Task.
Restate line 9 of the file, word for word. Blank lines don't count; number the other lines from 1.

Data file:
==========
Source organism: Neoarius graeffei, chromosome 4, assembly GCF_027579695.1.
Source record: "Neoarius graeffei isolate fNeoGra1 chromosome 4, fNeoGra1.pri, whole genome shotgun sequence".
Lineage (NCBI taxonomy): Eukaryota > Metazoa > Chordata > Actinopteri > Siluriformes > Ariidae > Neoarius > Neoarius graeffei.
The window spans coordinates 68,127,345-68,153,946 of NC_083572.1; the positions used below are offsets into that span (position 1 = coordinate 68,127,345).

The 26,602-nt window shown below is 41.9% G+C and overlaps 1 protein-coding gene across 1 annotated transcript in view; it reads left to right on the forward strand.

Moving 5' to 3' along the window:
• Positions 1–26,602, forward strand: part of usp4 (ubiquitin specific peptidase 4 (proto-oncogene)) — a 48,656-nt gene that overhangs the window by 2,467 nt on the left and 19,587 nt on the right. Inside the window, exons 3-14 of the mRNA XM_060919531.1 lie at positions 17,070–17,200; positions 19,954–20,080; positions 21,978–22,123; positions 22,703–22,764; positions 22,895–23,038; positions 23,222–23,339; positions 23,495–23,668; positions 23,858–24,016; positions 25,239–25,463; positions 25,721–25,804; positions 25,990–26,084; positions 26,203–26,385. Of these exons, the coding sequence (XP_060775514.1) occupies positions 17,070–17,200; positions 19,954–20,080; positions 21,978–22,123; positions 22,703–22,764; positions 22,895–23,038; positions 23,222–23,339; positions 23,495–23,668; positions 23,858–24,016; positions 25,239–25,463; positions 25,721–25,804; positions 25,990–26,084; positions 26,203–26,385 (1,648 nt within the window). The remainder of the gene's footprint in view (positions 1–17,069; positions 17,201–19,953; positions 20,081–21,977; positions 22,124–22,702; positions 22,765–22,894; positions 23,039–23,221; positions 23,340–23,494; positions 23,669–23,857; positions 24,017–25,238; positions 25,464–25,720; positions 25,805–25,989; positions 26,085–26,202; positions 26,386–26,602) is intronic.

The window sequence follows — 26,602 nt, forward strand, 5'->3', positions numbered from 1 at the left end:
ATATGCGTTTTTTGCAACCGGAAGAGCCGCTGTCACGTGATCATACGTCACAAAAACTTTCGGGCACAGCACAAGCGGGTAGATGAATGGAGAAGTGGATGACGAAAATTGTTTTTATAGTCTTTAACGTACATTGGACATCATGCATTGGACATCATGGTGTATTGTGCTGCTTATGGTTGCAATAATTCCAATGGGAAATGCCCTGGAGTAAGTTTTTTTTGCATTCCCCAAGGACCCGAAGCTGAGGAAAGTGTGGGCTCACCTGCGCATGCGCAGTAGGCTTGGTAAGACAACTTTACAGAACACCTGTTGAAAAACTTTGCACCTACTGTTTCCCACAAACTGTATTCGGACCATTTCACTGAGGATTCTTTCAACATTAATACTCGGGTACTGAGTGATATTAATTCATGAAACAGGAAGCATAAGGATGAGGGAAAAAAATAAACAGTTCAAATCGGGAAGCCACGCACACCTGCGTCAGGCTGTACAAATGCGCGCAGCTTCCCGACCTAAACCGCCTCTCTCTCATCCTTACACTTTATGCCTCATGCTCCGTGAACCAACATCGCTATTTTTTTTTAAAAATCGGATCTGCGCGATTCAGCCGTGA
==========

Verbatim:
ATATGCGTTTTTTGCAACCGGAAGAGCCGCTGTCACGTGATCATACGTCACAAAAACTTTCGGGCACAGCACAAGCGGGTAGATGAATGGAGAAGTGGATGACGAAAATTGTTTTTATAGTCTTTAACGTACATTGGACATCATGCATTGGACATCATGGTGTATTGTGCTGCTTATGGTTGCAATAATTCCAATGGGAAATGCCCTGGAGTAAGTTTTTTTTGCATTCCCCAAGGACCCGAAGCTGAGGAAAGTGTGGGCTCACCTGCGCATGCGCAGTAGGCTTGGTAAGACAACTTTACAGAACACCTGTTGAAAAACTTTGCACCTACTGTTTCCCACAAACTGTATTCGGACCATTTCACTGAGGATTCTTTCAACATTAATACTCGGGTACTGAGTGATATTAATTCATGAAACAGGAAGCATAAGGATGAGGGAAAAAAATAAACAGTTCAAATCGGGAAGCCACGCACACCTGCGTCAGGCTGTACAAATGCGCGCAGCTTCCCGACCTAAACCGCCTCTCTCTCATCCTTACACTTTATGCCTCATGCTCCGTGAACCAACATCGCTATTTTTTTTTAAAAATCGGATCTGCGCGATTCAGCCGTGA